Help! Homeopaths are stealing my soul

Doctor I have a confession: Ben Goldacre's Bad Science blog is one of the best I've seen; he writes eloquently and with scorn about the ways in which quacks, medicine men, frauds and hucksters misrepresent science to turn a buck. His book is excellent and I'm a big fan.

Education is also full of sham scientific claims; I think it's more vulnerable to pseudo science than even medicine, because educational theories are informed even more by sociology, psychology etc which are much 'softer' sciences than the natural sciences. Basically, it's easy to verify beyond dispute that water boils at 100 degrees because it's so easy to test and disprove. It's much harder to prove that three-part lessons improve child concentration, or that school uniform has a causal link to grade performance, because there are so many factors potentially affecting the outcome that it's extremely difficult to make any conclusive hypotheses.

But that's ok. The only problem is when educational con men try to claim that their method is the only way to teach, and all you need to do is sign on the dotted line. A bigger problem is when the Department of Education fall for it and the gullibles try to sell it to us working on the chalkface. But that's another post, another time.

I never knew I'd run into my own bit of Bad Science bother. It goes like this:

For a while I've been doing some freelance writing for the Times Educational Supplement, usually about controlling rowdy classes. The staff journalists at the TES often use me as a rent-a-gob when they want 'a teacher says' type quotes. On the 7th May an article appeared called 'Doctor, Leave Them Kids Alone,' which was about the issue of Ritalin and do kids really need it. They asked me if I had any experiences.

I'd taught a kid a few years back who was bouncing off the walls, until he was prescribed it- at which point he just kind of vanished into the background. It was a really marked change. Now, I'm not a scientist so I didn't want to say anything other than my personal anecdotal experience. I'm also of the opinion that our culture tends to believe that all manners of social and cultural problems should be solved by a pill, rather than addressing the complex issues surrounding them (something I think you write about very well). But y'know, I'm not Tom Cruise, and I reckon there's a happy balance to be struck between turning to the Pink Potion, and maybe dealing with stuff that life throws at us. So I contributed a few quotes about how this somewhat mental kid had gone from uncontrollable to Caspar the Friendly Ghost, and that I understood why the parents did it, but it seemed a shame for the poor kid. Nothing too controversial.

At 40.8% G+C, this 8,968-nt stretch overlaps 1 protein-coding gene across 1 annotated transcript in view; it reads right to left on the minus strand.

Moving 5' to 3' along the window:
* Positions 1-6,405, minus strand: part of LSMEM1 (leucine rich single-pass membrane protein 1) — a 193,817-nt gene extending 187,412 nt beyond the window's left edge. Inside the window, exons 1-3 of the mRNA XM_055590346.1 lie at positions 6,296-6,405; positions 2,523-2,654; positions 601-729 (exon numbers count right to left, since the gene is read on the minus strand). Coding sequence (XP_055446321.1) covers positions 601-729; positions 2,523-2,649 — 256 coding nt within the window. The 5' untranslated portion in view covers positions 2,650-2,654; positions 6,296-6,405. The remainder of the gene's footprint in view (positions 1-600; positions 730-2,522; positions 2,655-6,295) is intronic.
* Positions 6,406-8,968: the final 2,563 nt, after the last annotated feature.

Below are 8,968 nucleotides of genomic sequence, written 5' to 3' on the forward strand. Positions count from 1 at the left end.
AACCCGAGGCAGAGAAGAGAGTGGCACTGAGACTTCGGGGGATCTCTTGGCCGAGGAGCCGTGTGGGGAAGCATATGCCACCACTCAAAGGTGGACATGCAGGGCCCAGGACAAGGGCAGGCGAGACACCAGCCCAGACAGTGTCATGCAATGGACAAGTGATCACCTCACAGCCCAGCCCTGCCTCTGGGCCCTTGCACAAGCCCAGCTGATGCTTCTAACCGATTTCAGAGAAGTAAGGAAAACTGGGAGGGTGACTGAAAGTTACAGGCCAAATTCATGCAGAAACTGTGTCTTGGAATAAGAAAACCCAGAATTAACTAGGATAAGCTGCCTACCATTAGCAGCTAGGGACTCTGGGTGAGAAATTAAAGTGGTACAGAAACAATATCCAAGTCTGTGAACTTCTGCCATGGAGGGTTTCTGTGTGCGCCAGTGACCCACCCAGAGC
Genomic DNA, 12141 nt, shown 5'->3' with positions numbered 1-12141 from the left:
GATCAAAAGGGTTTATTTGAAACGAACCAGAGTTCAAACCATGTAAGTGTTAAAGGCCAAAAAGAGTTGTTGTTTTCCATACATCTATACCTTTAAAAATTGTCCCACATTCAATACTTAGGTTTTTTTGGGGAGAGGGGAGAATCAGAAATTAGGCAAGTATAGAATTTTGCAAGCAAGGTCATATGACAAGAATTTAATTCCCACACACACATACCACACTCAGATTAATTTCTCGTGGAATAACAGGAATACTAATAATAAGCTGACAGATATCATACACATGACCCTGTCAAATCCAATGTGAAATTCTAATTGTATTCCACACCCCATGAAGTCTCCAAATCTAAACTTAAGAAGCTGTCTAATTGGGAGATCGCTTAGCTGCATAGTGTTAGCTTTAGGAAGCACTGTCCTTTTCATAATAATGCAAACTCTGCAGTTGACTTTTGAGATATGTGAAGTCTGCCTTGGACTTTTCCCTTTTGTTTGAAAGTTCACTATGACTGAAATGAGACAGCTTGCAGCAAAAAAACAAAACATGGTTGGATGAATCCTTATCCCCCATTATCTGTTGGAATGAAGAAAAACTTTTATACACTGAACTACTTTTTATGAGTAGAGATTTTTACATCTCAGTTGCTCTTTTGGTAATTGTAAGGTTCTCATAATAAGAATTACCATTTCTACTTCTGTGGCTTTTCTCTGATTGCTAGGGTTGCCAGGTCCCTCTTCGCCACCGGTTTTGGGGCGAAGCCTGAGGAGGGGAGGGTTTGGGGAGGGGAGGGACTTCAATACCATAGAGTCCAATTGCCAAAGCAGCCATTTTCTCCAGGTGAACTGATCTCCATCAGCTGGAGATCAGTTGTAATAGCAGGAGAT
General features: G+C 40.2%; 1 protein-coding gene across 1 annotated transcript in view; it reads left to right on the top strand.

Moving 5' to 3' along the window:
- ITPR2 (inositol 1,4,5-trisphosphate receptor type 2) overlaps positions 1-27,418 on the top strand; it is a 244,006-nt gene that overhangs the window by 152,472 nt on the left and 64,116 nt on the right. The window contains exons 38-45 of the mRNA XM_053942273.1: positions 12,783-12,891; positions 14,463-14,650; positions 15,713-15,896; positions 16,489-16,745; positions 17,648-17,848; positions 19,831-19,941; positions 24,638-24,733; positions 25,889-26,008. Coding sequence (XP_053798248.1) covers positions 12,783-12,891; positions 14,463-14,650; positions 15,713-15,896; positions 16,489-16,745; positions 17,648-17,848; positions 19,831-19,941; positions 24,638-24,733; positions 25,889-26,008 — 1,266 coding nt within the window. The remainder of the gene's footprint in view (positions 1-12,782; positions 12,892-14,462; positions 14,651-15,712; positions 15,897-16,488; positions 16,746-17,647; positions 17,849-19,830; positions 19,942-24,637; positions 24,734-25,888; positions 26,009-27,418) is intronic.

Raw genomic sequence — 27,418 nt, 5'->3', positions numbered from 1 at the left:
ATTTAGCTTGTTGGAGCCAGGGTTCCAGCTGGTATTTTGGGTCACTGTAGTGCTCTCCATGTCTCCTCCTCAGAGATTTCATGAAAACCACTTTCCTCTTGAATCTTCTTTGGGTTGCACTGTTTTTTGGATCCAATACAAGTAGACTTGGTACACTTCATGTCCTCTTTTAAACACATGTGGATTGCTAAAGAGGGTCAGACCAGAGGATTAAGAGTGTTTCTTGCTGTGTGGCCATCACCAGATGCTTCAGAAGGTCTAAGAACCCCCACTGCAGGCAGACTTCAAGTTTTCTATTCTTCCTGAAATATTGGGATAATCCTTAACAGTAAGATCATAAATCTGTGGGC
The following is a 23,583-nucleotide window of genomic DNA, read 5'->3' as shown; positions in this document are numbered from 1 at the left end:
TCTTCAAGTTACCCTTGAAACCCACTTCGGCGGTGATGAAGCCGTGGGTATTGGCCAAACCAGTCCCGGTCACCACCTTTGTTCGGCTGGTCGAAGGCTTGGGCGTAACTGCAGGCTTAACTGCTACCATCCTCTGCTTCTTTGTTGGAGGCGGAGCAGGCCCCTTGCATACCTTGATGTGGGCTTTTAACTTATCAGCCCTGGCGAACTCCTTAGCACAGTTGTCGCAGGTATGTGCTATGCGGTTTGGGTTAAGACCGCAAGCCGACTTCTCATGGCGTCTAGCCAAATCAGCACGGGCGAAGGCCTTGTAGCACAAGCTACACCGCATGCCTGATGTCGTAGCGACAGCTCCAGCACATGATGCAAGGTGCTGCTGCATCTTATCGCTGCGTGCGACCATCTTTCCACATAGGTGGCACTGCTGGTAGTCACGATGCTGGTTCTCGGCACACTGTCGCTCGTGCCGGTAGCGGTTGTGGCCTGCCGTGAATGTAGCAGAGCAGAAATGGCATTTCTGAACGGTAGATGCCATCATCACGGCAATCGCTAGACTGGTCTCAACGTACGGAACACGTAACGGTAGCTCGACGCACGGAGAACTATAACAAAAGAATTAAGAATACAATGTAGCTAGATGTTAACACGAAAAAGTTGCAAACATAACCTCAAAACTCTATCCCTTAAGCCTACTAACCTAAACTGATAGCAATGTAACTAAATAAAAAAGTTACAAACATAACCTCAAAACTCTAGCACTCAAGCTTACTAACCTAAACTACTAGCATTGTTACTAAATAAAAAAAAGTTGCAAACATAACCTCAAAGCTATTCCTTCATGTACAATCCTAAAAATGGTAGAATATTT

I blew cereal through my nose when I came across the following article a few months later on t'web.

It's a homeopathic website (you know, that branch of alternative medicine, which claims you can cure arthritis, cancer, gout etc by drinking ....tap water. Sorry, Magic tap water).It quotes me without my permission (which I suppose is pretty small beer), indicating that I in some way endorse their homeopathic gumbo or support the ideas behind it. That's probably the first problem I have with it. The second is that they then go on to quote from the pupil I discussed, saying, “I know it helps me in some ways, but I hate taking it,” Leon explained, “there are days when I deliberately avoid it. You just don’t feel yourself, you feel so drained out. It makes you feel disgusted and down. Like you’ve got no soul or something.”

Poor Leon. Boo hoo hoo. The only problem is I didn't give the student's name (because I like having a job), I've taught dozens of kids on Ritalin, and there's no way they could know I was talking about him. PLUS I've never had a kid called Leon Perry. The last problem then is that they imply that the school gave him a 'drugs or leave school' ultimatum, which is just so laughable that I can't imagine a school having the balls saying it to a parent. They'd get sued into the fourth world.

So what have I done? Well, I contacted the Bad Science B'wana himself, Ben Goldacre, because he's performed a few homeopathic exorcisms in his time. Of course, he might be too busy to offer any advice. But if you don't ask, you don't get....

I'm off to drink tap water to get rid of my gout, or something.

PS If anyone reads the homeopathic article, please don't leave any sarcastic messages for them yet. I need to keep the element of surprise.